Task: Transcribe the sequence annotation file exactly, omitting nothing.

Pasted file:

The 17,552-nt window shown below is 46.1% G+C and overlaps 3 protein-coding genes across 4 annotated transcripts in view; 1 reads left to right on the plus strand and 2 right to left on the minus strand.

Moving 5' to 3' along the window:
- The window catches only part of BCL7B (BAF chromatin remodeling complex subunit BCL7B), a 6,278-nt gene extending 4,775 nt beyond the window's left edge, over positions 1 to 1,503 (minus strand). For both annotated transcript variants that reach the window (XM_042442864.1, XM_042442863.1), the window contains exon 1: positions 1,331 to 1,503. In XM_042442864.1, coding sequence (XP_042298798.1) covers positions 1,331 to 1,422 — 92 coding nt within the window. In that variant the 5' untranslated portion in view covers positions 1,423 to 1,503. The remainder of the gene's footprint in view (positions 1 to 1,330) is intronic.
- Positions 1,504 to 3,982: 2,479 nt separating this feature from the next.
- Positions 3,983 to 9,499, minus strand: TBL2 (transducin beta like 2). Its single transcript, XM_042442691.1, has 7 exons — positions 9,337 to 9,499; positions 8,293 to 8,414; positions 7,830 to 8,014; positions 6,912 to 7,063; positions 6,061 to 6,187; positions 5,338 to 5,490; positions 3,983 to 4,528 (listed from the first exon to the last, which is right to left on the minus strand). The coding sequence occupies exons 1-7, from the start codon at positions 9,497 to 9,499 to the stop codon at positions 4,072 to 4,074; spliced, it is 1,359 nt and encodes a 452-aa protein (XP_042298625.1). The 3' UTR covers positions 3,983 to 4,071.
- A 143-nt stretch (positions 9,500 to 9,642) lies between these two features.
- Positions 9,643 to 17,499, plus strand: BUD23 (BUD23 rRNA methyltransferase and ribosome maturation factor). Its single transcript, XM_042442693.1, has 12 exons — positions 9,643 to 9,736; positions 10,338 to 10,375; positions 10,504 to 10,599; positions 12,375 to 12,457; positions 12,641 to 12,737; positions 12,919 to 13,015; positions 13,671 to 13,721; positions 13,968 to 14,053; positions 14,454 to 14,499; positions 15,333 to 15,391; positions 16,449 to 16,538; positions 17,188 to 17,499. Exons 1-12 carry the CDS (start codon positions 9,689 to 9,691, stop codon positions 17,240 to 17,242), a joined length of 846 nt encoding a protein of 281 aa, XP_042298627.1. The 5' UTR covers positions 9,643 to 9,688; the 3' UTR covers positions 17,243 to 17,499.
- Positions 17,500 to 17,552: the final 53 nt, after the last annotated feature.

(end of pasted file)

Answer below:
The 17,552-nt window shown below is 46.1% G+C and overlaps 3 protein-coding genes across 4 annotated transcripts in view; 1 reads left to right on the plus strand and 2 right to left on the minus strand.

Moving 5' to 3' along the window:
- The window catches only part of BCL7B (BAF chromatin remodeling complex subunit BCL7B), a 6,278-nt gene extending 4,775 nt beyond the window's left edge, over positions 1 to 1,503 (minus strand). For both annotated transcript variants that reach the window (XM_042442864.1, XM_042442863.1), the window contains exon 1: positions 1,331 to 1,503. In XM_042442864.1, coding sequence (XP_042298798.1) covers positions 1,331 to 1,422 — 92 coding nt within the window. In that variant the 5' untranslated portion in view covers positions 1,423 to 1,503. The remainder of the gene's footprint in view (positions 1 to 1,330) is intronic.
- Positions 1,504 to 3,982: 2,479 nt separating this feature from the next.
- Positions 3,983 to 9,499, minus strand: TBL2 (transducin beta like 2). Its single transcript, XM_042442691.1, has 7 exons — positions 9,337 to 9,499; positions 8,293 to 8,414; positions 7,830 to 8,014; positions 6,912 to 7,063; positions 6,061 to 6,187; positions 5,338 to 5,490; positions 3,983 to 4,528 (listed from the first exon to the last, which is right to left on the minus strand). The coding sequence occupies exons 1-7, from the start codon at positions 9,497 to 9,499 to the stop codon at positions 4,072 to 4,074; spliced, it is 1,359 nt and encodes a 452-aa protein (XP_042298625.1). The 3' UTR covers positions 3,983 to 4,071.
- A 143-nt stretch (positions 9,500 to 9,642) lies between these two features.
- Positions 9,643 to 17,499, plus strand: BUD23 (BUD23 rRNA methyltransferase and ribosome maturation factor). Its single transcript, XM_042442693.1, has 12 exons — positions 9,643 to 9,736; positions 10,338 to 10,375; positions 10,504 to 10,599; positions 12,375 to 12,457; positions 12,641 to 12,737; positions 12,919 to 13,015; positions 13,671 to 13,721; positions 13,968 to 14,053; positions 14,454 to 14,499; positions 15,333 to 15,391; positions 16,449 to 16,538; positions 17,188 to 17,499. Exons 1-12 carry the CDS (start codon positions 9,689 to 9,691, stop codon positions 17,240 to 17,242), a joined length of 846 nt encoding a protein of 281 aa, XP_042298627.1. The 5' UTR covers positions 9,643 to 9,688; the 3' UTR covers positions 17,243 to 17,499.
- Positions 17,500 to 17,552: the final 53 nt, after the last annotated feature.